Boring? Not a bit. Petersen is setting a trap. The president's arrogance in speaking out will cost him. Soon he'll have to eat his words and play ball with the bad guys to save his family. While establishing the emotional bond of the Marshalls, Petersen does something else equally crucial: He lays out the geography of the plane. We see the space where the president works, where he meets with his advisers, where he loosens up with his family. We see how security operates, where the Secret Service agents are located and how the chief agent (ably played by Xander Berkeley) monitors the activities on the jet and limits access to the president. Superbly shot by cinematographer Michael Ballhaus ("GoodFellas"), these loaded scenes develop character with elegant precision and set up a solid framework for the fireworks to follow.

What's the big whoop about that? Look at the spatial incoherence in most films today. The action is so in-your-face that you barely know what's happening and to whom. Petersen puts you in the picture. As the president tiptoes around, you know what's behind each door he passes. This grabber of a movie reminds us what a delicious kick it is to be scared senseless by experts.

Petersen escalates the suspense with diabolical skill but never at the expense of humor. Besides the traces of Indiana Jones and Jack Ryan in Ford's performance, you'll also detect a bit of the raffish Han Solo. Snooping around the baggage compartment, the president uncovers a cell phone. Reaching the White House, he's hassled by a suspicious operator ("Sure you're the president"), only to watch the phone's battery die when she finally gives him access. Ford's slow burn is priceless. What a relief to see this underrated actor (Witness, Working Girl, Presumed Innocent, The Fugitive) back in gear after Sabrina and The Devil's Own, two rare flops in the Ford-canon. His wit is dry — acerbic but never campy.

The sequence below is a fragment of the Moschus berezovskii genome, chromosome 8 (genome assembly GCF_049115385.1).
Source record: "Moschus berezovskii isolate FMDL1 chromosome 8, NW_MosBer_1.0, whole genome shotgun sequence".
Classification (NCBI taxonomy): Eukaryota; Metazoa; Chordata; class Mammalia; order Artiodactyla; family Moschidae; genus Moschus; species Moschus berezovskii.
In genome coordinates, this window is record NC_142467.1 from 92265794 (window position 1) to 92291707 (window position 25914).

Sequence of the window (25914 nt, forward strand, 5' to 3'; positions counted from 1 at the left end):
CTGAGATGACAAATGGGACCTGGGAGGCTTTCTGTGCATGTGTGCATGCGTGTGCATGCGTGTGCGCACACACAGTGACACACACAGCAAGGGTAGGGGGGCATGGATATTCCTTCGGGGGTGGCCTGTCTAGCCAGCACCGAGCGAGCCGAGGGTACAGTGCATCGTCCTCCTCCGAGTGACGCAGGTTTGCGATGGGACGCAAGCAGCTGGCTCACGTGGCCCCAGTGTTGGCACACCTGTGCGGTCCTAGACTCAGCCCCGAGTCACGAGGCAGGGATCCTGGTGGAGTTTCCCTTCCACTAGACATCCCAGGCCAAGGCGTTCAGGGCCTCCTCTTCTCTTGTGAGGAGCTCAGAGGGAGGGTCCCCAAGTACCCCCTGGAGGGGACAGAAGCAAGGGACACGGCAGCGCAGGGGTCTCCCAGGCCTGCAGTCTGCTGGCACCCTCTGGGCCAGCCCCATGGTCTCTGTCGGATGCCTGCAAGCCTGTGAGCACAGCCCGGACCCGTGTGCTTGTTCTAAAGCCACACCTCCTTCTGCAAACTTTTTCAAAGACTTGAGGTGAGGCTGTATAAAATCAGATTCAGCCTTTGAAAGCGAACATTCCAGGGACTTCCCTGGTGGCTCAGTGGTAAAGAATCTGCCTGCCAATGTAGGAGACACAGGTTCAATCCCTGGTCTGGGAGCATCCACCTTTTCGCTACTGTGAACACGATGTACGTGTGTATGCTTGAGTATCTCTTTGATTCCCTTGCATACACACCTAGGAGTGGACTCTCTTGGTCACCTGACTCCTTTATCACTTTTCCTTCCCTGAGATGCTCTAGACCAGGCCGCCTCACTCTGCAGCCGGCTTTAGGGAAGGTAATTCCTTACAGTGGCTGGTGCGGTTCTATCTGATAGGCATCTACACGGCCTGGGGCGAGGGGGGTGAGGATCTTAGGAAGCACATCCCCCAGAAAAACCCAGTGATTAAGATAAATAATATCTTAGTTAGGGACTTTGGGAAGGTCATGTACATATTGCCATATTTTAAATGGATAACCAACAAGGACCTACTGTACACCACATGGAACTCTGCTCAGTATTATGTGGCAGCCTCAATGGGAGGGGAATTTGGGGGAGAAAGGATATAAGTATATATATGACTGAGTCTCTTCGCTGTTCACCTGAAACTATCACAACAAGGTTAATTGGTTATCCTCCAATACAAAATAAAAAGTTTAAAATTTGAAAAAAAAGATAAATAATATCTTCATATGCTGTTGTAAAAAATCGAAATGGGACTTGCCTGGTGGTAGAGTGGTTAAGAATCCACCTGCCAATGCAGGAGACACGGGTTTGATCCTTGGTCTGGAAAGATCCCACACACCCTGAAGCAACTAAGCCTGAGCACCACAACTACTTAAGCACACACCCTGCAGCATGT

Heftier issues are also subtly worked into the mix. "My father is a great man," Alice pipes up to Korshunov, who is ready to kill her if he must. The Russian admires the girl's courage but begs to differ, noting that murder is murder, even if the one giving orders wears a suit and uses a phone instead of a weapon. Oldman's deft underplaying (no Fifth Element hamming here) adds unexpected humanity to a role that could have slipped into caricature.

Still, it's the breathtaking set pieces that keep pulses pounding, notably a covert parachute escape organized by the president and a midair rescue mission that literally leaves the cast dangling and defines the word cliffhanger. The sight of Ford's president using his fists, his feet and even a handy stool to clobber his enemies is impressive, considering that he does it all in a suit.

Don't lump the superior escapism of Air Force One with the tediously frenzied sequels to Jurassic Park, Batman and Speed, or with any of the other summer bottom feeders. The worst offender is the poisonously cynical "Con Air," a Jerry Bruck-heimer production that views us as jolt junkies eager to pay for any tainted action meat as long as it's bloody, accompanied by nonstop noise, and spiced with sadism and twisted sex. Air Force One doesn't insult the audience. It is crafted by a film-maker who takes pride in the thrills and sly fun he packs into every frame. Welcome to something rare in a summer of crass commercialism: a class act.

From The Archives Issue 461: November 21, 1985